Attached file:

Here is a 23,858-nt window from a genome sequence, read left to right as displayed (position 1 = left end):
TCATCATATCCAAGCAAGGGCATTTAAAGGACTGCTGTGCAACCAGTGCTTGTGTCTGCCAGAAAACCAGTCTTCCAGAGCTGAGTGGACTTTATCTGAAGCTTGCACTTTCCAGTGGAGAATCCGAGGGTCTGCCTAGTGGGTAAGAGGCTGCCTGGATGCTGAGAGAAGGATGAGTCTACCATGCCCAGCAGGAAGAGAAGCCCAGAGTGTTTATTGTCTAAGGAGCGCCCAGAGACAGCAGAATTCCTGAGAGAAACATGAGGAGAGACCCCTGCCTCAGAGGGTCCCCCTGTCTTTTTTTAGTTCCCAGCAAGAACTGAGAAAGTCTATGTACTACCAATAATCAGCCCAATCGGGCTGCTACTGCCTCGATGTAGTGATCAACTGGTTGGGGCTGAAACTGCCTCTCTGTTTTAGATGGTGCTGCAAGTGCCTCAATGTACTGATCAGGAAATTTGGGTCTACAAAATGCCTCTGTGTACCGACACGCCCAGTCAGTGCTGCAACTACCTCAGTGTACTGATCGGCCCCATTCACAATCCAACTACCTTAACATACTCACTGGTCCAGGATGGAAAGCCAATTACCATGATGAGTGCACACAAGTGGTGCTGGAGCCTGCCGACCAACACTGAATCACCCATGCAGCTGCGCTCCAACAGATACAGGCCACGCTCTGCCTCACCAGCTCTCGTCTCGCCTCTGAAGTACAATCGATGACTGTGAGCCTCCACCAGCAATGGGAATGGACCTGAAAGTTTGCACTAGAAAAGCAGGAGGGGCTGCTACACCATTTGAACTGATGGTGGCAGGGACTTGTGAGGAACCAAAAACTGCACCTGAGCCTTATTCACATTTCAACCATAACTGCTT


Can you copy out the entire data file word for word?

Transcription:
Here is a 23,858-nt window from a genome sequence, read left to right as displayed (position 1 = left end):
TCATCATATCCAAGCAAGGGCATTTAAAGGACTGCTGTGCAACCAGTGCTTGTGTCTGCCAGAAAACCAGTCTTCCAGAGCTGAGTGGACTTTATCTGAAGCTTGCACTTTCCAGTGGAGAATCCGAGGGTCTGCCTAGTGGGTAAGAGGCTGCCTGGATGCTGAGAGAAGGATGAGTCTACCATGCCCAGCAGGAAGAGAAGCCCAGAGTGTTTATTGTCTAAGGAGCGCCCAGAGACAGCAGAATTCCTGAGAGAAACATGAGGAGAGACCCCTGCCTCAGAGGGTCCCCCTGTCTTTTTTTAGTTCCCAGCAAGAACTGAGAAAGTCTATGTACTACCAATAATCAGCCCAATCGGGCTGCTACTGCCTCGATGTAGTGATCAACTGGTTGGGGCTGAAACTGCCTCTCTGTTTTAGATGGTGCTGCAAGTGCCTCAATGTACTGATCAGGAAATTTGGGTCTACAAAATGCCTCTGTGTACCGACACGCCCAGTCAGTGCTGCAACTACCTCAGTGTACTGATCGGCCCCATTCACAATCCAACTACCTTAACATACTCACTGGTCCAGGATGGAAAGCCAATTACCATGATGAGTGCACACAAGTGGTGCTGGAGCCTGCCGACCAACACTGAATCACCCATGCAGCTGCGCTCCAACAGATACAGGCCACGCTCTGCCTCACCAGCTCTCGTCTCGCCTCTGAAGTACAATCGATGACTGTGAGCCTCCACCAGCAATGGGAATGGACCTGAAAGTTTGCACTAGAAAAGCAGGAGGGGCTGCTACACCATTTGAACTGATGGTGGCAGGGACTTGTGAGGAACCAAAAACTGCACCTGAGCCTTATTCACATTTCAACCATAACTGCTT